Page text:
Also a reason to not drill in the refuge is because the reserve is being saved for when our country is in a national emergency, or until when there is no oil left because of its rapid decline in availability. How did you feel when just about a year ago there was the oil spill in the Gulf of Mexico? That event killed the environment in the Gulf and millions of innocent animals died to our screw up, if the drilling in ANWR is allowed we could be faced with these same exact circumstances again. These are the reasons that the oil drilling in the national refuge should not be allowed. How would you like to see a repeat of the devastating event that took place in the Gulf of Mexico?
Fracking is the highly controversial battle between the success of the economy and the protection of the environment. Environmental activist claim that fracking will ruin our ecosystems and put people 's lives in danger; while fracking companies only care about benefits of greenbacks rather than environmental costs. With the government already investing a myriad of time and money on fracking, the government can help settle this battle. The government needs to regulate fracking to the extent of it becoming a safer process so the environment and its people are no longer in harm. The first regulation the government should implement is for government workers to inspect cement pipes prior to beginning the fracking process.
Oil Spills Effect Wildlife How do you clean up wildlife after an oil spill? Oil spills are dangerous because it has lasting effects on all life cycles. It is important to look at all species that are affected by an oil spill. Oil spills effect the carbon cycle directly. They also effect the food chains in the water and on land.
Opponents of drilling in ANWR cite the environmental problems of off-shore drilling and maintain that this land should be left alone and allowed to stand as an environmental wonder. Given that some environmental groups do not mind allowing technology to invade the environment when it profits them and given the threats of global terror and the ever-increasing dependence our nation has on foreign oil, I believe it is in the best interests of the United States to open up the Arctic National Wildlife Refuge for oil drilling. Before stating both sides of the argument, I would like to make two observations that I found interesting while researching from the book, Taking Sides. The first thing that I found interesting was that in an environmental science class and in an environmental science textbook, the two articles used to present the pros and cons of opening up oil drilling in ANWR were not written by environmentalists or scientists or even oil technology experts, but rather by an economist, a physicist and a lawyer. The second thing that ran through my head as I was reading both articles was the time at which both were written.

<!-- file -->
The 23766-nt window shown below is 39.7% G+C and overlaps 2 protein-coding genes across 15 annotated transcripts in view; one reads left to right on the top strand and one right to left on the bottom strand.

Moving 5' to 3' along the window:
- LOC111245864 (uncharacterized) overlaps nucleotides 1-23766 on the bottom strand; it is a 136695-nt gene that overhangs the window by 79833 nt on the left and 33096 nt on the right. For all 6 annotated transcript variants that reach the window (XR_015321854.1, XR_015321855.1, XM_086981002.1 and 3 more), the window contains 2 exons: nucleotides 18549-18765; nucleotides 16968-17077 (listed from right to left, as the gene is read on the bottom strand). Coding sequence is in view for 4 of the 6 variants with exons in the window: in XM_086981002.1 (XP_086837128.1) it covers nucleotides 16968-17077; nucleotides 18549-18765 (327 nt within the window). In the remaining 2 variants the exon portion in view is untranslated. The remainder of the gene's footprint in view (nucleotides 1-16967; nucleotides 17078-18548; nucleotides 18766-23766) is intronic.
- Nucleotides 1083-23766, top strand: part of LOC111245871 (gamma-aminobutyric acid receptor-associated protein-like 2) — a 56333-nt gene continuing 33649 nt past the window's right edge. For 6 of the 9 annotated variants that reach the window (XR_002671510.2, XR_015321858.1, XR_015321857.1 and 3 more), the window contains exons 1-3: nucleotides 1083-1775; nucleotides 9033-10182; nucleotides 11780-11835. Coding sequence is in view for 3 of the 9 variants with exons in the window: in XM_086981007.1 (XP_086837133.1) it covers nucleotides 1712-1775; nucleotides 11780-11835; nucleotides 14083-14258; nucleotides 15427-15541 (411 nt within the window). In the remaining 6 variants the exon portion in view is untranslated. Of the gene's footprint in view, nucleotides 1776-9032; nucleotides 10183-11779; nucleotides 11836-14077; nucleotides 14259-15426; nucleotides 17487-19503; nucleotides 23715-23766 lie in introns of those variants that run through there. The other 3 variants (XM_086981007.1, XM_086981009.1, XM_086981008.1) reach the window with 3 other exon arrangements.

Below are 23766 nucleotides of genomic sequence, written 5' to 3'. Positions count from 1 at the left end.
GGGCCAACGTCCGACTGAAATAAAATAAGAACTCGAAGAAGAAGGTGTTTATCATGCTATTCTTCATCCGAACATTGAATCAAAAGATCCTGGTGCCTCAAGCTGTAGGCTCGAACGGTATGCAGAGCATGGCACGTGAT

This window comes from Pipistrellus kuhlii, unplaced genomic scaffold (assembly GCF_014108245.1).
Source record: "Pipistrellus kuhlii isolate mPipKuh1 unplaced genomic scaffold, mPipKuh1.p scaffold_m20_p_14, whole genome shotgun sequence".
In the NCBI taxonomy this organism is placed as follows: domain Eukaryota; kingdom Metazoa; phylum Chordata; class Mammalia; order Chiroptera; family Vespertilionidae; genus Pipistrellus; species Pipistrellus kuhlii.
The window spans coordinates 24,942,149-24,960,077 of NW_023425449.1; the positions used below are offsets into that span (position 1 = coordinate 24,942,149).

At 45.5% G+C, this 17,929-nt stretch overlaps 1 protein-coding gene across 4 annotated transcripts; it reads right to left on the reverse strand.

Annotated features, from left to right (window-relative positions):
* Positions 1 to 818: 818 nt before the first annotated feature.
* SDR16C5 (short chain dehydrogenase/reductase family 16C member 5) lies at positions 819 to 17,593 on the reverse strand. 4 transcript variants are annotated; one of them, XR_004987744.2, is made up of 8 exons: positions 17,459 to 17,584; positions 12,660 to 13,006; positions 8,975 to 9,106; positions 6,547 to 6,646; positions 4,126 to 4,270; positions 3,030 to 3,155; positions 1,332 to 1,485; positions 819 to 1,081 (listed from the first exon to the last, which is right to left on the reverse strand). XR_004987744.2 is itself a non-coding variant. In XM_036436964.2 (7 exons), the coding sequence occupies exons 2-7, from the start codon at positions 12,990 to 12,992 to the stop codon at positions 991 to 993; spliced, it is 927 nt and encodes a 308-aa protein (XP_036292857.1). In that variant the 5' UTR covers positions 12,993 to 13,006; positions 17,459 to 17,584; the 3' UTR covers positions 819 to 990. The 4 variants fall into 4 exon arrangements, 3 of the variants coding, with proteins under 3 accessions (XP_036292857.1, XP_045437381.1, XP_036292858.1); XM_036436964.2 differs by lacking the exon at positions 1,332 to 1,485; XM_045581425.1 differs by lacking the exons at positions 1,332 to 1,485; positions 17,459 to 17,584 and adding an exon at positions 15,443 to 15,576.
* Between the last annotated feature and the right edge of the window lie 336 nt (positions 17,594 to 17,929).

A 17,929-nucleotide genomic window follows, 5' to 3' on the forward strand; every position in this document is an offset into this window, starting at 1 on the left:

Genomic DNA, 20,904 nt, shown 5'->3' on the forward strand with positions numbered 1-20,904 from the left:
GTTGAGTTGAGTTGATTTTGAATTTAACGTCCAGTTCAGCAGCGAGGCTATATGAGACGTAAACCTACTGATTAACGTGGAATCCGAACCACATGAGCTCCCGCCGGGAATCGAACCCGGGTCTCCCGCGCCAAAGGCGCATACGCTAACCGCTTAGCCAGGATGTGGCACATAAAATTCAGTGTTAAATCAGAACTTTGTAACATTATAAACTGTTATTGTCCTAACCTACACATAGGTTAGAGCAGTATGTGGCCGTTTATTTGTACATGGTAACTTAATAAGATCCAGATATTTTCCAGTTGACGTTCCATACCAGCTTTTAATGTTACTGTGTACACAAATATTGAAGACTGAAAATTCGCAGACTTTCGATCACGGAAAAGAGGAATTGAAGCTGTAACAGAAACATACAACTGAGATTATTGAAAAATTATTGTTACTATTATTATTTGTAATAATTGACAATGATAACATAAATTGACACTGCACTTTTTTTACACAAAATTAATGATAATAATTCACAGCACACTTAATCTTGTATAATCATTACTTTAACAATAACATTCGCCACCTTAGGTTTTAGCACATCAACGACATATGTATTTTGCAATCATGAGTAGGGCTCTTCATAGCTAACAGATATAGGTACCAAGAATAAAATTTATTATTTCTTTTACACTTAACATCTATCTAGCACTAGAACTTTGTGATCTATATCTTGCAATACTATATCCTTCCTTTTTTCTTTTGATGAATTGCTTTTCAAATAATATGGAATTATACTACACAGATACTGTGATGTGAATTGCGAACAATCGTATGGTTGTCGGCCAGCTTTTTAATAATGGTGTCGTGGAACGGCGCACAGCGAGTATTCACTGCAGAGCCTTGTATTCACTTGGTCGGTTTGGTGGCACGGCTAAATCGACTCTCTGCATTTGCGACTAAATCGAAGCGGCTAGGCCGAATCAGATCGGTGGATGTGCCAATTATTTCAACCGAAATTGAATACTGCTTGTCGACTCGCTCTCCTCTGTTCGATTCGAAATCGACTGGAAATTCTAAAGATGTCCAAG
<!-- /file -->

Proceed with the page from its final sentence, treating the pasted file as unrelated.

We need to think of a solution that will affect us today and will alleviate our problems. In exchange for this short-term return, we would have to pay a very high long-term price, threatening one of the planet's most unique animal and plant habitats. Scientific analyses by the US Fish & Wildlife Service have concluded that drilling would severely harm the refuge's abundant populations of caribou, polar bears, musk oxen, and snow geese.